Debt-driven model of economic growth is bankrupt
Three years have passed since the advanced economies of the Western world reached their nadir, and economic growth continues to disappoint, while aggregate debt ratios remain close to record levels, as the deleveraging of private-sector balance sheets has been offset by the deterioration in public finances. Further, persistently elevated unemployment rates, alongside relatively subdued investment in the productive capital stock, threatens to lower potential growth rates already pressured by an unfavourable demographic picture.
The debt-driven model apparent in most of the developed world is bankrupt, but troublingly, the growth models applied in emerging market economies can no longer be relied on to drive the global economy forward.
This is true not only in India, where persistently large fiscal deficits, a deteriorating external position and stubbornly high inflation have undermined the subcontinent’s status as emerging-market darling, but also in China, where an unprecedented investment boom has limited the central government’s scope to offset the sharp slowdown in economic growth via a fiscal stimulus package centred on infrastructure spending.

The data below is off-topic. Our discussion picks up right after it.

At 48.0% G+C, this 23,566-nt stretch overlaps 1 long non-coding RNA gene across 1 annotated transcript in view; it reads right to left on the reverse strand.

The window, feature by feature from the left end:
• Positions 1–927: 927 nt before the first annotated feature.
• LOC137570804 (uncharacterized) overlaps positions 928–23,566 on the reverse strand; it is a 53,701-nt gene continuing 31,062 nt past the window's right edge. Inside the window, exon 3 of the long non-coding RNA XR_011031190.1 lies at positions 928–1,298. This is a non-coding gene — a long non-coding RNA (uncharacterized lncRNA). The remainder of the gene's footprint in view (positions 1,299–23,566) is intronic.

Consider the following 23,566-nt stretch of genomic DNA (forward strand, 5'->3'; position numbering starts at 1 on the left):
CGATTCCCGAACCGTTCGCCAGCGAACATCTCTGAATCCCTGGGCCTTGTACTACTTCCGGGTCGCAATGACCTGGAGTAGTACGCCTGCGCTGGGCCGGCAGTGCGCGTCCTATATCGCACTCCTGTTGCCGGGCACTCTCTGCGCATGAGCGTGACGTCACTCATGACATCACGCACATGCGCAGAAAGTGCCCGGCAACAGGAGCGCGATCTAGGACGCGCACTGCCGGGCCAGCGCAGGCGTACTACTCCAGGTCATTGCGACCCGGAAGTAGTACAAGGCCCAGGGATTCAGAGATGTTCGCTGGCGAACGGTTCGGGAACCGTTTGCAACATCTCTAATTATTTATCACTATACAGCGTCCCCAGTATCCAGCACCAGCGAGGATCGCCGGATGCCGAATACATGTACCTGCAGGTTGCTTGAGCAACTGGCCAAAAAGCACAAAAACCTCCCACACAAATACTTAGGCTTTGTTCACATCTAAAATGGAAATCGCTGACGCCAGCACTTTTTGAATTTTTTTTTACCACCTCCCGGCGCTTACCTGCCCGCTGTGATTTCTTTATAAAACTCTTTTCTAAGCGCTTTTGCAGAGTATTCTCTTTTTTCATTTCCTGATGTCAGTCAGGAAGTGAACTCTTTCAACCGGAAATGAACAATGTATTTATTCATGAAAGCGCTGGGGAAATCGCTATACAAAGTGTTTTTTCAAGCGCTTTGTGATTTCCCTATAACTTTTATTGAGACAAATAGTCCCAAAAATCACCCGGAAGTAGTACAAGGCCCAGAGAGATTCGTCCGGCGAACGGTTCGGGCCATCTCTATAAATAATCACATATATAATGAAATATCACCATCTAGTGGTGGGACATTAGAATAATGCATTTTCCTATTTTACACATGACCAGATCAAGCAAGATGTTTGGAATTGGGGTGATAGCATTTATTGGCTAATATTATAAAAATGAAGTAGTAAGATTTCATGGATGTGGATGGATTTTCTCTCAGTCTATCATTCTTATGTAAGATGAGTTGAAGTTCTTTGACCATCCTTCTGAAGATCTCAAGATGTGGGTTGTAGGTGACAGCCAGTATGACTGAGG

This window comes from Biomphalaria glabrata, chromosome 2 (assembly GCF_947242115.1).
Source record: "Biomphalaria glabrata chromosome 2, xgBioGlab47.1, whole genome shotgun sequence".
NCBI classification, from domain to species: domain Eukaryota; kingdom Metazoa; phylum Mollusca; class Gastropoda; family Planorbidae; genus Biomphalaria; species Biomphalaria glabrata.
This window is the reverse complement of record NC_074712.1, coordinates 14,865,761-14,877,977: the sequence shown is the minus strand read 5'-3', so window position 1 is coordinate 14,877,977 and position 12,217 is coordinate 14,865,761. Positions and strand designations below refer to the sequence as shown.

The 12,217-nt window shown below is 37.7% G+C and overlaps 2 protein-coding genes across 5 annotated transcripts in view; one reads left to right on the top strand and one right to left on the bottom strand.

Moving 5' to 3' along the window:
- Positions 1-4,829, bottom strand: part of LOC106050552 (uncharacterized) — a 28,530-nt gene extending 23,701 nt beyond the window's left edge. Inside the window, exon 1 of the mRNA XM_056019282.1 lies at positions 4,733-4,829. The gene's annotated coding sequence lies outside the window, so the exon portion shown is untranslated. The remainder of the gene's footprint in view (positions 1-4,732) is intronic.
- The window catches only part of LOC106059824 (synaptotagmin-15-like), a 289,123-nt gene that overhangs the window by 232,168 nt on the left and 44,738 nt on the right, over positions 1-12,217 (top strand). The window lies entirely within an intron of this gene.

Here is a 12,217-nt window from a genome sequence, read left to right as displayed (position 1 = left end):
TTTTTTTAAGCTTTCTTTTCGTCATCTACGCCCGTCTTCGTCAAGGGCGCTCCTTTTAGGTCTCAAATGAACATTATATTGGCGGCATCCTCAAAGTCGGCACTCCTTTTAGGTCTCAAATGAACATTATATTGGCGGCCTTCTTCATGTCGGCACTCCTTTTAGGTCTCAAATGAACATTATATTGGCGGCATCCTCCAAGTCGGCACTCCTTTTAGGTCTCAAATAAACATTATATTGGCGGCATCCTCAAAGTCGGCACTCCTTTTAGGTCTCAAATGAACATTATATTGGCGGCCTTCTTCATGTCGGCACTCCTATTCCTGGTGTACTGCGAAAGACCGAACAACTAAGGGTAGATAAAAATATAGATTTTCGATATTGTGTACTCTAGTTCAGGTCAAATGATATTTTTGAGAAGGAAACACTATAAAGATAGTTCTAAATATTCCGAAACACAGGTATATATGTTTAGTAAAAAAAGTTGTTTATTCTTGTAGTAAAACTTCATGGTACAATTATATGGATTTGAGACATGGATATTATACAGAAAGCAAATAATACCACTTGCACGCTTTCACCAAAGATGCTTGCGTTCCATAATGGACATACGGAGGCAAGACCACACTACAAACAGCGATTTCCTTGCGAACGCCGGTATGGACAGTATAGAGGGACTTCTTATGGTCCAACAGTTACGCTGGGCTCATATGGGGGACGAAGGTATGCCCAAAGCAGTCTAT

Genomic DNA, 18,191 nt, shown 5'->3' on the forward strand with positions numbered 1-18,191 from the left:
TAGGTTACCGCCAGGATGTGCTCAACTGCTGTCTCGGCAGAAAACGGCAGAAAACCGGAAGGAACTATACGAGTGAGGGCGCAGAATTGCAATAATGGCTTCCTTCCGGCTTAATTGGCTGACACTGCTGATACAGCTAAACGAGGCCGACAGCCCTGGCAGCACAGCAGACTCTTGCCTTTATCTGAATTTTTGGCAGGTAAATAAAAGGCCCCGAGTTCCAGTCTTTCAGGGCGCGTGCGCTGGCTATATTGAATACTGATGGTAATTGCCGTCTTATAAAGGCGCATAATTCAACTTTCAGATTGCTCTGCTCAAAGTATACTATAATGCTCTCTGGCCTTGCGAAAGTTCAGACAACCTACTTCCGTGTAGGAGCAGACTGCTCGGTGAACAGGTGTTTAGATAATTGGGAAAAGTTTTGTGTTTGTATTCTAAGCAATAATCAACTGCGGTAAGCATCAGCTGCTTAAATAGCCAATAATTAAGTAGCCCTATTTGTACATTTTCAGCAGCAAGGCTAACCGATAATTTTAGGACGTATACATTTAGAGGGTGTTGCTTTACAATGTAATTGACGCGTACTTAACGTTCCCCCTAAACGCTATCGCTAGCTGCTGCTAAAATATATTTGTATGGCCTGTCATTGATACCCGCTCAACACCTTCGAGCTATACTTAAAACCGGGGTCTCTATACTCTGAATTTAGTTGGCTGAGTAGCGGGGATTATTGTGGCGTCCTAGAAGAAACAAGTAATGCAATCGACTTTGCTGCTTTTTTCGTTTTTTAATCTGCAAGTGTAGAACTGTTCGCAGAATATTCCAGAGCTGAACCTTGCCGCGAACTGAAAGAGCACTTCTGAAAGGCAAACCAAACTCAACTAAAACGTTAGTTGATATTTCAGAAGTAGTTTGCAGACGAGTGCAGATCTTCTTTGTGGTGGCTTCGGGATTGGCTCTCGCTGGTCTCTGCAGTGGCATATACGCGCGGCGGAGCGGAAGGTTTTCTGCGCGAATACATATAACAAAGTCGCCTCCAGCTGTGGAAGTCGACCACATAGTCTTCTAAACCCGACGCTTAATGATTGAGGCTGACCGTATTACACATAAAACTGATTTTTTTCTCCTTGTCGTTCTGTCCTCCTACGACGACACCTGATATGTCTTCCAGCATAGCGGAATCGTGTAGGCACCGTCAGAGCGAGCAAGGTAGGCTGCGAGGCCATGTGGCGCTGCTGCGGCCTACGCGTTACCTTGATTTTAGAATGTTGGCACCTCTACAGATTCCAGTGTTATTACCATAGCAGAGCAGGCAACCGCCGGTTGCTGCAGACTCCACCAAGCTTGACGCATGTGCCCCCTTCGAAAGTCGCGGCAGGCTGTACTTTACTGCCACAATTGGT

The Middle Kingdom’s economy is already in desperate need of rebalancing towards household consumption, which at less than 35 per cent of GDP is well below that of countries at a similar level of income. Additional infrastructure spending at this juncture may well ease cyclical pressures but would undoubtedly result in greater economic turbulence later.
China’s policy response to the global financial crisis precipitated a 9 percentage point increase in the investment share of GDP to close to 50 per cent between 2007 and 2011. However, the investment boom has been accompanied by an increase in the incremental capital/output ratio – the quantity of new capital required to generate an additional unit of growth – to levels comparable to its East Asian neighbours just before crisis struck in 1997.
Further, central government and corporate debt ratios are not far removed from Japanese levels just before its economic miracle came to an end in 1989. Rebalancing, and not fiscal stimulus, is what the Chinese economy requires, and simple arithmetic suggests that this is not possible without a significant drop in the economy’s long-term growth rate.
Investors continue to push stock prices higher on hopes that stimulus measures will return the world economy to a more familiar growth trajectory. Cyclical solutions cannot solve structural problems, however, and it is troubling to note there are no growth engines available to push the world economy forward.